Bisphenol A Environmental Safety
Bisphenol A (BPA) is an important industrial chemical that is used primarily to make polycarbonate plastic and epoxy resins, both of which are used in a wide variety of applications. Although the vast majority of bisphenol A is converted at manufacturing sites into products, low- level releases of BPA to the environment are possible. Numerous validated studies have been completed to determine what happens to BPA in the environment ("environmental fate") and the possible impacts ("environmental assessment"). Recent comprehensive reviews of these studies, combined with current scientific understanding of BPA toxicity, conclude that current manufacturing and use patterns of BPA pose virtually no risk to the environment.
While low levels (less than 0.1%) of the BPA used at manufacturing sites may be released into the environment through dust or other means, laboratory tests have proven that breakdown of BPA through biodegradation is rapid and extensive. The standard biodegradation tests of the Organization for Economic Cooperation and Development (OECD) classifies bisphenol A as readily biodegradable. Moreover, tests have shown that BPA does not accumulate in aquatic organisms and is not classified as bioaccumulative by the U.S. Environmental Protection Agency. Therefore, the small amount of bisphenol A that does escape degrades quickly and is not harmful to the environment or to humans.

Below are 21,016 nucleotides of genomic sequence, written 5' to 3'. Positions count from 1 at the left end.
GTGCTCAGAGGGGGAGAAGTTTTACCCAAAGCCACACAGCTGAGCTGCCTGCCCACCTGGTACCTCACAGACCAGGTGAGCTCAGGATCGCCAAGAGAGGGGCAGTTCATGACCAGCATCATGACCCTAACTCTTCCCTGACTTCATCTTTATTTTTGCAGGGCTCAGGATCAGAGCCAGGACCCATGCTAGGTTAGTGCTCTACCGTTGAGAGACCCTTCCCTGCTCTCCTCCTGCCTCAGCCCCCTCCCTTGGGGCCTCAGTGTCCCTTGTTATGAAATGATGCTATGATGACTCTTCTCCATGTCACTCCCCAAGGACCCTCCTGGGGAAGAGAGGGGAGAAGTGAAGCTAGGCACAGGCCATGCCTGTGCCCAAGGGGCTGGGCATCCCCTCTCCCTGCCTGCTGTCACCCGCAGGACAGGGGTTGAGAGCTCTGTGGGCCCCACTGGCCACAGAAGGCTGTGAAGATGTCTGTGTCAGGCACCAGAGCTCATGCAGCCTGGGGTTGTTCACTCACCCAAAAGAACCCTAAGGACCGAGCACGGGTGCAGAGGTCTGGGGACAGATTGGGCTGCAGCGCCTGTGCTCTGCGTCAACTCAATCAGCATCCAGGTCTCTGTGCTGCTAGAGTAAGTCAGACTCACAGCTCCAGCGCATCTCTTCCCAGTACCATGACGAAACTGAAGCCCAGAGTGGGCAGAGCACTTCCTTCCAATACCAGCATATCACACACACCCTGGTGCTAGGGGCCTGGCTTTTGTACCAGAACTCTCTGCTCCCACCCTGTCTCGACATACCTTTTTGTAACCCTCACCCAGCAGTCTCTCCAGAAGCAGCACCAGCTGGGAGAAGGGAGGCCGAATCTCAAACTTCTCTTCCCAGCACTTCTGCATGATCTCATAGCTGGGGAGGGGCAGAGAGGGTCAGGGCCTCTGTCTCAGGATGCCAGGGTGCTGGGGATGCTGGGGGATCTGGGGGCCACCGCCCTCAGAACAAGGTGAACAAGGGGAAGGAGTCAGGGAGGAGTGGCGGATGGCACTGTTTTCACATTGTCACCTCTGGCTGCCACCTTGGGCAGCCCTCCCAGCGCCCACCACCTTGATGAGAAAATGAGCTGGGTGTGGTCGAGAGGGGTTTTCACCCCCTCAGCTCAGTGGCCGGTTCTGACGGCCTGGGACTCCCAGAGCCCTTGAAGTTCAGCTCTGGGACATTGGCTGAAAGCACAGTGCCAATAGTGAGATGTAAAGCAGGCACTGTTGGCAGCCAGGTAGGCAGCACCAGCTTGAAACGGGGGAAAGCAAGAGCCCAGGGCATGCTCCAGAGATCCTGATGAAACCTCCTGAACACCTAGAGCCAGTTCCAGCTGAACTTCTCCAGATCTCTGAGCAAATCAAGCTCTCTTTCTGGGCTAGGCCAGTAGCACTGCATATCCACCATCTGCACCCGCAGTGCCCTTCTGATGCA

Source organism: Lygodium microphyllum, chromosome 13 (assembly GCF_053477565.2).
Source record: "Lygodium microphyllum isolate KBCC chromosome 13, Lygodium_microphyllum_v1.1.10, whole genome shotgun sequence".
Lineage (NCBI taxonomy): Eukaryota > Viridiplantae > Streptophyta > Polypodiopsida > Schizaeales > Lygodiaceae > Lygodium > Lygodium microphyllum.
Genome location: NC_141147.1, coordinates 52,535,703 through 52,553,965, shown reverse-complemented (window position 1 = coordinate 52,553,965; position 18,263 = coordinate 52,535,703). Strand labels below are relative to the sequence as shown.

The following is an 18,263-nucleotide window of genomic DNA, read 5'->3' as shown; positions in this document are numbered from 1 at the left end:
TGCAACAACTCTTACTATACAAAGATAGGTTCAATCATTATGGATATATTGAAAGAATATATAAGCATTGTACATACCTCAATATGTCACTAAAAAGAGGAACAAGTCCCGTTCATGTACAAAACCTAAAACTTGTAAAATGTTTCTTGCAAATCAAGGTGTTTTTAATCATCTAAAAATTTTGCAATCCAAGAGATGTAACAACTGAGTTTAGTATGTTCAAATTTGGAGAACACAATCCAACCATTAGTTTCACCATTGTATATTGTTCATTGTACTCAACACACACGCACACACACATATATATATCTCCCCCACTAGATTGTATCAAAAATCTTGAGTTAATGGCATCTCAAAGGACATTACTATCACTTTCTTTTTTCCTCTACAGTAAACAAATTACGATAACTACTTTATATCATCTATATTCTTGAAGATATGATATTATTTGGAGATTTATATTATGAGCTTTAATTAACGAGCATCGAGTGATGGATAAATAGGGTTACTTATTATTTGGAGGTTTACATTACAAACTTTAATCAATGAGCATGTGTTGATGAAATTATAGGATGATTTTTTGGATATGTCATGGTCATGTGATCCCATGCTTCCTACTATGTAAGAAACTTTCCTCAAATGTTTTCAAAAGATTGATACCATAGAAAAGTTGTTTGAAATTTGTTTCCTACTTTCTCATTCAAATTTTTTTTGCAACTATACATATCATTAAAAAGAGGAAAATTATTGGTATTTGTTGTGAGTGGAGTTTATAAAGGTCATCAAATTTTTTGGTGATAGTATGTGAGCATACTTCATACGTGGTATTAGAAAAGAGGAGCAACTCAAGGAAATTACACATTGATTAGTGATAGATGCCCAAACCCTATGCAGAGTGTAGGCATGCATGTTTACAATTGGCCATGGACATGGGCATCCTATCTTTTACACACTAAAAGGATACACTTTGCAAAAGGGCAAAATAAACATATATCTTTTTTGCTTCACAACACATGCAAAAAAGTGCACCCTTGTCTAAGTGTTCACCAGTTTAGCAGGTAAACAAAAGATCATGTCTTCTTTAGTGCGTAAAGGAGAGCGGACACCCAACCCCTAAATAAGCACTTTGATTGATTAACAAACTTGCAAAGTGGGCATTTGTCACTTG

Learn more about BPA environment safety.